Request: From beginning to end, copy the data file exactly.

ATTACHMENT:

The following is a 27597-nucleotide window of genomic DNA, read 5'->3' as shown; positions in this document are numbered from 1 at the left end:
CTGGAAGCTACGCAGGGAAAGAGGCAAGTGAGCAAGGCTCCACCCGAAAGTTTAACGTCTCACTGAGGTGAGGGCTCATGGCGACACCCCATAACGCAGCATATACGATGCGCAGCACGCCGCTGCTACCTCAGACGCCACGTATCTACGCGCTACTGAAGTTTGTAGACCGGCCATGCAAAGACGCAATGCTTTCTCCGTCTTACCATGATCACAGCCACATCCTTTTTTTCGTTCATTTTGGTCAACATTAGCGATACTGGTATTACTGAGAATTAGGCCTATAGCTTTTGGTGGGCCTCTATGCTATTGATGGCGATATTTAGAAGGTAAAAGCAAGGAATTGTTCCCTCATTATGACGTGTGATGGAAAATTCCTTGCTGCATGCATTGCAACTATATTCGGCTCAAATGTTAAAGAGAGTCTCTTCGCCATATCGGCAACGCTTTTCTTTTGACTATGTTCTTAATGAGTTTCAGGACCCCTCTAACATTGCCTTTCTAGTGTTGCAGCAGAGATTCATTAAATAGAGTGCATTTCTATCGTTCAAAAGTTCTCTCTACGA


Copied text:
The following is a 27597-nucleotide window of genomic DNA, read 5'->3' as shown; positions in this document are numbered from 1 at the left end:
CTGGAAGCTACGCAGGGAAAGAGGCAAGTGAGCAAGGCTCCACCCGAAAGTTTAACGTCTCACTGAGGTGAGGGCTCATGGCGACACCCCATAACGCAGCATATACGATGCGCAGCACGCCGCTGCTACCTCAGACGCCACGTATCTACGCGCTACTGAAGTTTGTAGACCGGCCATGCAAAGACGCAATGCTTTCTCCGTCTTACCATGATCACAGCCACATCCTTTTTTTCGTTCATTTTGGTCAACATTAGCGATACTGGTATTACTGAGAATTAGGCCTATAGCTTTTGGTGGGCCTCTATGCTATTGATGGCGATATTTAGAAGGTAAAAGCAAGGAATTGTTCCCTCATTATGACGTGTGATGGAAAATTCCTTGCTGCATGCATTGCAACTATATTCGGCTCAAATGTTAAAGAGAGTCTCTTCGCCATATCGGCAACGCTTTTCTTTTGACTATGTTCTTAATGAGTTTCAGGACCCCTCTAACATTGCCTTTCTAGTGTTGCAGCAGAGATTCATTAAATAGAGTGCATTTCTATCGTTCAAAAGTTCTCTCTACGA